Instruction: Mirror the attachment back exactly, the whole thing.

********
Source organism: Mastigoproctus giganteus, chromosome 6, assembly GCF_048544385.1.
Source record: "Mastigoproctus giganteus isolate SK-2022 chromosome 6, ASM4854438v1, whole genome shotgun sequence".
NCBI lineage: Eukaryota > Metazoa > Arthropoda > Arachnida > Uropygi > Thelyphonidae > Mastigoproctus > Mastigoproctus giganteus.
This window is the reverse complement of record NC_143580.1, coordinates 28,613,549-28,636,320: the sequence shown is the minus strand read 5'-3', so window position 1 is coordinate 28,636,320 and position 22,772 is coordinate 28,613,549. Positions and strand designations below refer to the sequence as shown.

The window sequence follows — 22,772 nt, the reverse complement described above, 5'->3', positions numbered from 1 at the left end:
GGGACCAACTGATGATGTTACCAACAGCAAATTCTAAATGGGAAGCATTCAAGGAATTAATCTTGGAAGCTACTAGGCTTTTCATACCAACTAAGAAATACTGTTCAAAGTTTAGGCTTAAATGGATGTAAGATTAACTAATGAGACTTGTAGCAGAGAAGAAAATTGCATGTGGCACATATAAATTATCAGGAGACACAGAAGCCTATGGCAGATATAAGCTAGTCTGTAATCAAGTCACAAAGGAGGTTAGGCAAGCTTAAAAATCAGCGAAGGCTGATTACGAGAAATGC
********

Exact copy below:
Source organism: Mastigoproctus giganteus, chromosome 6, assembly GCF_048544385.1.
Source record: "Mastigoproctus giganteus isolate SK-2022 chromosome 6, ASM4854438v1, whole genome shotgun sequence".
NCBI lineage: Eukaryota > Metazoa > Arthropoda > Arachnida > Uropygi > Thelyphonidae > Mastigoproctus > Mastigoproctus giganteus.
This window is the reverse complement of record NC_143580.1, coordinates 28,613,549-28,636,320: the sequence shown is the minus strand read 5'-3', so window position 1 is coordinate 28,636,320 and position 22,772 is coordinate 28,613,549. Positions and strand designations below refer to the sequence as shown.

The window sequence follows — 22,772 nt, the reverse complement described above, 5'->3', positions numbered from 1 at the left end:
GGGACCAACTGATGATGTTACCAACAGCAAATTCTAAATGGGAAGCATTCAAGGAATTAATCTTGGAAGCTACTAGGCTTTTCATACCAACTAAGAAATACTGTTCAAAGTTTAGGCTTAAATGGATGTAAGATTAACTAATGAGACTTGTAGCAGAGAAGAAAATTGCATGTGGCACATATAAATTATCAGGAGACACAGAAGCCTATGGCAGATATAAGCTAGTCTGTAATCAAGTCACAAAGGAGGTTAGGCAAGCTTAAAAATCAGCGAAGGCTGATTACGAGAAATGC